Ikeazor bemoaned the neglect of the country's coal sector by successive governments and private investors, expressing happiness that the Jonathan-administration was trying to revitalise industry to attract foreign and local investors. He said that apart from its use in power generation, several products could also be derived from coal, adding that it could be used for domestic purposes such as cooking food and fuel for pressing irons.

He said that coal could also be used in making coke used by industries, adding that the coke also contained liquids such as benzol -- an active ingredient of benzene which is added to gasoline to make automobile engines work better. Ikeazor said that coal was used in making detergents and insecticides while coal tar was used in road construction, adding that coke -- charcoal made from coal -- was mainly used for smelting iron ores. He also said that ammonium compounds in coal were used for making fertilisers and other products.
"Once you can show investors that you have coal, lead or zinc in commercial quantities they will show interest," he said, adding: "So, coal should be contributing significantly an appreciable percentage of our energy mix in Nigeria sooner than later."

Mr Akin George, the President of Nigerian Mining and Geosciences Society (NMGS), said that Nigeria's sub-bituminous coals and lignite were among the best in the world because of their low ash, low sulphur, and high calorific values. George, who said this at the 7th annual NMGS series held in Abuja last year, stressed that the country's coal, apart from its high export potential, could be used to generate electricity and produce smokeless coal briquettes for cooking.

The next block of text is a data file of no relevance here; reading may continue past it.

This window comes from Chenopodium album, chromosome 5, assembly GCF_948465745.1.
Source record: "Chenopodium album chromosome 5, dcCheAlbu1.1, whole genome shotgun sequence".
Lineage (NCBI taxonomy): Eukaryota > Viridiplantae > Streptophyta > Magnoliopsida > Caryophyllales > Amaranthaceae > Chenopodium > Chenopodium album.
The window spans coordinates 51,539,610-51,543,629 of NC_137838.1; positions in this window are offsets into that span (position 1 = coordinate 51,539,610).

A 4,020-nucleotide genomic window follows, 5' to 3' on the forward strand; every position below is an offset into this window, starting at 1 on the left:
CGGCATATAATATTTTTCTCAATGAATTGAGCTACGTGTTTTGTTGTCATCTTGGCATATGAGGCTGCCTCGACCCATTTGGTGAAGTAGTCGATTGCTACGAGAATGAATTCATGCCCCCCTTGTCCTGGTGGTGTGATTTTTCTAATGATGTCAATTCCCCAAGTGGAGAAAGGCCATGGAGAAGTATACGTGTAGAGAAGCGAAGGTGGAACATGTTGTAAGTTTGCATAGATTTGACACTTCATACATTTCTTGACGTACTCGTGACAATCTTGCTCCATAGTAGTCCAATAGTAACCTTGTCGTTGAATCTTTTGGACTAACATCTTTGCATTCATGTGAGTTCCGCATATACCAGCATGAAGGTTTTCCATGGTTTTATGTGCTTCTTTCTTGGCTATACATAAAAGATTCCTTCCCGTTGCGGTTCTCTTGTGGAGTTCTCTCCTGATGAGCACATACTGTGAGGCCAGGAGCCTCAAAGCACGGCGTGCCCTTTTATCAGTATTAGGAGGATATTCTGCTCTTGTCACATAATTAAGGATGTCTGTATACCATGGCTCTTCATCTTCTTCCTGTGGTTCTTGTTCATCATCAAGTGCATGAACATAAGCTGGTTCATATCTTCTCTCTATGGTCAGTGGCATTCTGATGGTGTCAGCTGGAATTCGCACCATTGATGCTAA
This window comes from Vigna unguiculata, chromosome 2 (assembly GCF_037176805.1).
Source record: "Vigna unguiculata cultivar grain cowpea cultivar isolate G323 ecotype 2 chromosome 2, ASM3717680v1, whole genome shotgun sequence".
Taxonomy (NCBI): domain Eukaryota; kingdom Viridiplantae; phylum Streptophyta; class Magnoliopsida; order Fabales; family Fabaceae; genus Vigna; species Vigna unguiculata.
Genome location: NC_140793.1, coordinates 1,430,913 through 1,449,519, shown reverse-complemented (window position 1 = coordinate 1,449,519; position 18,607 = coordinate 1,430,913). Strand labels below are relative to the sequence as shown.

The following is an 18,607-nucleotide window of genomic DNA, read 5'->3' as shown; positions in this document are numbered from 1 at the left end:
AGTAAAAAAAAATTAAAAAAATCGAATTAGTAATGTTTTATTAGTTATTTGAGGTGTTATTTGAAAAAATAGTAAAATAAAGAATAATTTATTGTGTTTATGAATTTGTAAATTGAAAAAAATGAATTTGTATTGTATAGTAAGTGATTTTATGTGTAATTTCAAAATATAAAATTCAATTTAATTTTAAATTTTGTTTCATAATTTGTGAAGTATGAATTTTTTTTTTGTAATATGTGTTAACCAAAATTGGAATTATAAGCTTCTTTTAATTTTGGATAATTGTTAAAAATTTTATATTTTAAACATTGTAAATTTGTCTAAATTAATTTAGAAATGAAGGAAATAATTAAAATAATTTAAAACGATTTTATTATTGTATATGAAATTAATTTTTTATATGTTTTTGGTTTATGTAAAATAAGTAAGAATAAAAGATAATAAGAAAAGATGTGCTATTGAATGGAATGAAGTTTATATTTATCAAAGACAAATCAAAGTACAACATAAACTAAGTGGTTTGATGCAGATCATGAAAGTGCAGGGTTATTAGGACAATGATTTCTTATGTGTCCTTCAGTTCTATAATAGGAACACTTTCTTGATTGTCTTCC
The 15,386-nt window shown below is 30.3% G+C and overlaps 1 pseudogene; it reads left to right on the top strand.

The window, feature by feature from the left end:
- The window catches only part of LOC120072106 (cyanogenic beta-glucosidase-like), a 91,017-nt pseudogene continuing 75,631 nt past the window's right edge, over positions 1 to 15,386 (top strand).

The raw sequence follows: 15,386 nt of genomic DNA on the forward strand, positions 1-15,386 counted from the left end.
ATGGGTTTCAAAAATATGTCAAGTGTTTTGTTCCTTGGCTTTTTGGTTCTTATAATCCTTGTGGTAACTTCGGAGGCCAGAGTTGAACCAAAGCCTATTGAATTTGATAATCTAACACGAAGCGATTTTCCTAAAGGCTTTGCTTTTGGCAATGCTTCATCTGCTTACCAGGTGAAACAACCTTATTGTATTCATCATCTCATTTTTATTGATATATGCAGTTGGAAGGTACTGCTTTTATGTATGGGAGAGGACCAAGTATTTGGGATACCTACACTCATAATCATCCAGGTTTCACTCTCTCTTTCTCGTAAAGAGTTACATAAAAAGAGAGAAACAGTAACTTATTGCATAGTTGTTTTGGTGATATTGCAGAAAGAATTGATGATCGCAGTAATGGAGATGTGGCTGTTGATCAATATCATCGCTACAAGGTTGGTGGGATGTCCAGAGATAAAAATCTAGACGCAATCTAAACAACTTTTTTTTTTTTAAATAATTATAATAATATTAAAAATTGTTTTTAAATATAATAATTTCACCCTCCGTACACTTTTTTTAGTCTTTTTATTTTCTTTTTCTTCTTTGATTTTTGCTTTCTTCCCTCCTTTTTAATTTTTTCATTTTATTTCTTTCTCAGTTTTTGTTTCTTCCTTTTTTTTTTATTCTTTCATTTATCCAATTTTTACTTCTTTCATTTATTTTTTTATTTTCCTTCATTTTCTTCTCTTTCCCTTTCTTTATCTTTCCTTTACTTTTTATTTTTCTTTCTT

He lamented Nigeria was no longer producing coal due to factors such as the dearth of the enabling infrastructure and the flooding of the underground Onyeama and Opara mines.

George stressed that foreign investors had lost interest in the development of the country's coal resources partly because of the deficient infrastructure and the lack of adequate and reliable data for investment purposes.
He noted that Nigeria lost the opportunity presented by the Ghanaian government in 2000 to execute its smokeless coal project at Enugu.